I know I’ve written it dozens of times, and I’ve seen it written even more in countless documents and heard it mentioned in technical presentations: Roughly 80% of all hydraulic equipment failures are caused by contamination. But where did this “fact” originate, and when? Who conducted the “study,” and how were data collected?
First of all, I’m not questioning the validity of the statement. It makes sense that contamination in hydraulic systems causes most malfunctions and failures. If we consider contamination to be anything in the hydraulic fluid that shouldn’t be there, then dirt, water, rust, air, and wear debris from pumps, seals, and other moving parts are all culprits. But 80% is a lot. That’s four failures out of five. What about improper installation (including the wrong component), poor system design, excessive heat, and equipment abuse? Collectively, shouldn’t all these come to more than 20%? Nope, 80% is what we see most the time—although sometimes people offer a slightly more conservative figure, such as more than 70%.
We often read about how those working in hydraulics don’t receive adequate training. Hydraulics isn’t taught in most mainstream schools, so many mechanics and technicians are forced to learn on the job. It seems as if a lack of training would be a significant source of equipment failures. This is backed up by our “Troubleshooting Challenge” column. Most of the equipment failures author Bob Sheaf writes about are attributed to a cause other than contamination. So, shouldn’t lack of training itself exceed 20%? Not if contamination accounts for 80% of failures.
This topic warrants discussion, so after checking with some hydraulics experts I’'ve known for decades, we concluded that the 80% figure seems to have come about in the early 1980s, maybe earlier. So, for sake of discussion, let’s say it was first used in the early 1980s. A lot has happened in hydraulics since then, so even if 80% was dead-on 30 or 40 years ago, is it still a good number?
I posed this question a couple experts for their opinions. First, I approached the aforementioned Bob Sheaf, who has been a technical consultant for decades. In a nutshell, he wrote, “A gut feel is approximately 80% of failures are a result of the oil’s condition [he didn’t single out contamination]. However, the lack of training and knowledge of how hydraulics work is a MAJOR problem—not only with maintenance personnel and technicians, but many designers and engineers.”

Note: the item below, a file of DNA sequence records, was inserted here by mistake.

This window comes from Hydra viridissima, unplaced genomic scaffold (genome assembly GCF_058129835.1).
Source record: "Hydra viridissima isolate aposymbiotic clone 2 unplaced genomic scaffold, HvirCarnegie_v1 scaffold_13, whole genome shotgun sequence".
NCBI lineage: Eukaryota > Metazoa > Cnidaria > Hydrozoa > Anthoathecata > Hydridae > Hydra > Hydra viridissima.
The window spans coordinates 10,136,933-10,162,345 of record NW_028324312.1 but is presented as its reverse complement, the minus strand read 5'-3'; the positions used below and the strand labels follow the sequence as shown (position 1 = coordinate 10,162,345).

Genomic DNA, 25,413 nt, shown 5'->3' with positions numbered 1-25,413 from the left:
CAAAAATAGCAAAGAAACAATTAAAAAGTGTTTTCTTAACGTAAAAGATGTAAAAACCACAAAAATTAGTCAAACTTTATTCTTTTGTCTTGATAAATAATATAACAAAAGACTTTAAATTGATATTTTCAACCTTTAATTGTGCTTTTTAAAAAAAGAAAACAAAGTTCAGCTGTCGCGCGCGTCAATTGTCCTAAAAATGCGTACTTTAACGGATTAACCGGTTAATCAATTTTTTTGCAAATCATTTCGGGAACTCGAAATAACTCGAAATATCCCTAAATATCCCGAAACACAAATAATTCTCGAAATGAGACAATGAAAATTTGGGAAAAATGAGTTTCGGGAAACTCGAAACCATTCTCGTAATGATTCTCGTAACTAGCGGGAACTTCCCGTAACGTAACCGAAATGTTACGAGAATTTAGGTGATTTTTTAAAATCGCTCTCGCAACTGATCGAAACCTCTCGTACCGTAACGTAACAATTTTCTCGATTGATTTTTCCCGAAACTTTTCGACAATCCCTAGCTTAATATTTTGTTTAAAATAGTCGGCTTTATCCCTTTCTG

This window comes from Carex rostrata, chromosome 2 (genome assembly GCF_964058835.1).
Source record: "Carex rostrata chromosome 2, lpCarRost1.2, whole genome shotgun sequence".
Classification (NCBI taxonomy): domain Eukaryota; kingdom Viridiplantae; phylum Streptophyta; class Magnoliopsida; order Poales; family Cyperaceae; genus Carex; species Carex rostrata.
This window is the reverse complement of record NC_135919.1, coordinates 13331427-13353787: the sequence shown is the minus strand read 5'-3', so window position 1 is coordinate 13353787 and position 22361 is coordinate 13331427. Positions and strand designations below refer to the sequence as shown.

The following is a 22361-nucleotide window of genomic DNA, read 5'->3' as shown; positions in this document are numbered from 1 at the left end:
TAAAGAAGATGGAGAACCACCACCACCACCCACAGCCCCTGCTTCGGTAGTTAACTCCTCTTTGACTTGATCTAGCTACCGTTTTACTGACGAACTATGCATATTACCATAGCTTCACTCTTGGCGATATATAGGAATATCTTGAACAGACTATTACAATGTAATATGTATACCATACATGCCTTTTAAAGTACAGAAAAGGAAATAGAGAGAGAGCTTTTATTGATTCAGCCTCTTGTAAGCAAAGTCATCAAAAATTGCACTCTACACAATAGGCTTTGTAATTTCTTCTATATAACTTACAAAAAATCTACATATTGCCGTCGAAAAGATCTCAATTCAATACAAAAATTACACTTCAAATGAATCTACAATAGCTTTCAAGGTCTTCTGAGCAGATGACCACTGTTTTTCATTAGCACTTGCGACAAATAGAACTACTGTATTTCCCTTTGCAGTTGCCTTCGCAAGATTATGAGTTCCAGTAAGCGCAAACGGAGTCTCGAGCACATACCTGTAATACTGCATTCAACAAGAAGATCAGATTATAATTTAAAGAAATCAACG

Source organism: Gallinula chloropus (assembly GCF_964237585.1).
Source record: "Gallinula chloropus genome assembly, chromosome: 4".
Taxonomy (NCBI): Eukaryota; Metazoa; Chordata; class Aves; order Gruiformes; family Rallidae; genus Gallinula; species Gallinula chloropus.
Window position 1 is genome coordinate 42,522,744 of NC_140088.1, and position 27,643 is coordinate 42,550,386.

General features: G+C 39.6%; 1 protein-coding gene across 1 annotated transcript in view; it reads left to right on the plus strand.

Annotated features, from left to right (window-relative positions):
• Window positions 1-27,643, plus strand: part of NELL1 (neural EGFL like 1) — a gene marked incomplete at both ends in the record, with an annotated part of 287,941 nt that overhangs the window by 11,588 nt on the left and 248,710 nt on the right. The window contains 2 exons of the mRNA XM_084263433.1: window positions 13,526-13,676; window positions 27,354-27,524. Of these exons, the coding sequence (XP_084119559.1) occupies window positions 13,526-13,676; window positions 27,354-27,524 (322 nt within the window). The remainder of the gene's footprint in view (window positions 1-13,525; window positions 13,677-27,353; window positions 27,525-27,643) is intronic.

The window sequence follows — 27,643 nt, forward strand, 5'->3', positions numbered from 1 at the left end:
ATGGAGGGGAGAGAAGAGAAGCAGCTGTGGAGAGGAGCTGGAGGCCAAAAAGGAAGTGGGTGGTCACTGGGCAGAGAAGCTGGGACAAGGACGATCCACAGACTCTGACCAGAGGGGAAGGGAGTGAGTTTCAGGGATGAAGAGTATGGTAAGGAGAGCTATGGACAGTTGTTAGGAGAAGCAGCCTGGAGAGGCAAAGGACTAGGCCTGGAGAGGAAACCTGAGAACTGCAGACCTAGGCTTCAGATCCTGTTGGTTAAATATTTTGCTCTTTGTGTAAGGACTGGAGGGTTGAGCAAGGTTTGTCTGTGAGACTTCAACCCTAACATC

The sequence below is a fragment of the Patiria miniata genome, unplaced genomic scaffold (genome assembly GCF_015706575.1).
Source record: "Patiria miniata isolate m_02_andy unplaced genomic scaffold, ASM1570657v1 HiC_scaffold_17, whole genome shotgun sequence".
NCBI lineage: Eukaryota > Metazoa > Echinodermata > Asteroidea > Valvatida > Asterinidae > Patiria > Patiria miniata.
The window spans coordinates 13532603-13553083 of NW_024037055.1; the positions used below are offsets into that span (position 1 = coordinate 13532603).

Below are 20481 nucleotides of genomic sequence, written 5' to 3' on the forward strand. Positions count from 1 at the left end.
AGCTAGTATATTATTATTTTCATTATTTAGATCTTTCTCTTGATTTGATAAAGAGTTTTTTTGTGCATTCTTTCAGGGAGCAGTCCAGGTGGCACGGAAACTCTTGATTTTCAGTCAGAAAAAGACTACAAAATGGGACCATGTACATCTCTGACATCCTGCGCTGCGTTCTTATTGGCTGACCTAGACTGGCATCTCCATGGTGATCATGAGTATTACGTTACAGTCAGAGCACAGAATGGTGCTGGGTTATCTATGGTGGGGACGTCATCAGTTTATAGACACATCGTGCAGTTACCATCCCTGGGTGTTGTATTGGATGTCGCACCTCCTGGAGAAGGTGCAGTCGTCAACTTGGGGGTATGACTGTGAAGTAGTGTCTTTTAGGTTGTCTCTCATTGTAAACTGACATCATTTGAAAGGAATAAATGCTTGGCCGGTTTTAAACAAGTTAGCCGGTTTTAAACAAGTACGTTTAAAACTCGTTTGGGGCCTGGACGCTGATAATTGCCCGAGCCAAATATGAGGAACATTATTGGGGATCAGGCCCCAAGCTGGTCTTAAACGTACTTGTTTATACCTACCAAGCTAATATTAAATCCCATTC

I also asked Brendan Casey for his opinion. Brendan is also a long-time technical consultant and author of several books and newsletters on hydraulic maintenance, reliability, and troubleshooting. “If 80% of premature failures attributed to contamination was backed by empirical evidence 30 or 40 years ago, I doubt it would be today,” he commented, “UNLESS, heat (energy contamination) is included in the definition (of contamination). Then possibly, it may still hold true!”
Many people in hydraulics didn’t pay much attention to contamination before the 1980s. In fact, many older hydraulic systems back then only used screens to trap particles larger than, say, 50 µm. Therefore, most malfunctions probably were caused by contamination. Most of today’s systems use filters that perform much better than those of 30 years ago, so we should expect the frequency of contamination-related failures to be lower. Yet, we still see the 80% figure quoted regularly.
Granted, hydraulics technology has improved, and many components are more sensitive to contamination, increasing the need for finer filtration. But it’s probably safe to say that designers are more aware of the problems contamination can cause and have responded by specifying more sophisticated filters and filtration systems.
This is where we are today. We know that controlling contamination improves hydraulic system reliability and longevity while reducing total cost of ownership of equipment. Shouldn’t all the progress in filtration have reduced that percentage? I welcome your feedback.